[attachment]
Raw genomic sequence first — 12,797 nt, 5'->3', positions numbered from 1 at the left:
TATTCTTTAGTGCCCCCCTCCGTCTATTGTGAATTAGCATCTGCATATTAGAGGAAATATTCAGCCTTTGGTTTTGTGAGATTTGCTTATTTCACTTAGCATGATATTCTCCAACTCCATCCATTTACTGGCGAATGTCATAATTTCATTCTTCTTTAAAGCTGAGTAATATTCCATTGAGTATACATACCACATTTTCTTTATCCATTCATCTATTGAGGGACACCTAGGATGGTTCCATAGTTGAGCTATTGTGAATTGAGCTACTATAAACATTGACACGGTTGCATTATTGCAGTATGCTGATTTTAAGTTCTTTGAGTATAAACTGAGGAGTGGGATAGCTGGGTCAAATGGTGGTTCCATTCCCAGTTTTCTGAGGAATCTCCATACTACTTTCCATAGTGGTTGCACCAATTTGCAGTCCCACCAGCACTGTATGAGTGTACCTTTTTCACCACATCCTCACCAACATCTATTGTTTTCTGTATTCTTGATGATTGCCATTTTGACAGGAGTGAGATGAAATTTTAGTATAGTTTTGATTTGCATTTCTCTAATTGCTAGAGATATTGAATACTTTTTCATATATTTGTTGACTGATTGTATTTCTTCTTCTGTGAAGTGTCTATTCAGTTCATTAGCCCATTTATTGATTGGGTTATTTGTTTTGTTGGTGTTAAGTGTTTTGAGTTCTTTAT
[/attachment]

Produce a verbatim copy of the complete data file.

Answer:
Raw genomic sequence first — 12,797 nt, 5'->3', positions numbered from 1 at the left:
TATTCTTTAGTGCCCCCCTCCGTCTATTGTGAATTAGCATCTGCATATTAGAGGAAATATTCAGCCTTTGGTTTTGTGAGATTTGCTTATTTCACTTAGCATGATATTCTCCAACTCCATCCATTTACTGGCGAATGTCATAATTTCATTCTTCTTTAAAGCTGAGTAATATTCCATTGAGTATACATACCACATTTTCTTTATCCATTCATCTATTGAGGGACACCTAGGATGGTTCCATAGTTGAGCTATTGTGAATTGAGCTACTATAAACATTGACACGGTTGCATTATTGCAGTATGCTGATTTTAAGTTCTTTGAGTATAAACTGAGGAGTGGGATAGCTGGGTCAAATGGTGGTTCCATTCCCAGTTTTCTGAGGAATCTCCATACTACTTTCCATAGTGGTTGCACCAATTTGCAGTCCCACCAGCACTGTATGAGTGTACCTTTTTCACCACATCCTCACCAACATCTATTGTTTTCTGTATTCTTGATGATTGCCATTTTGACAGGAGTGAGATGAAATTTTAGTATAGTTTTGATTTGCATTTCTCTAATTGCTAGAGATATTGAATACTTTTTCATATATTTGTTGACTGATTGTATTTCTTCTTCTGTGAAGTGTCTATTCAGTTCATTAGCCCATTTATTGATTGGGTTATTTGTTTTGTTGGTGTTAAGTGTTTTGAGTTCTTTAT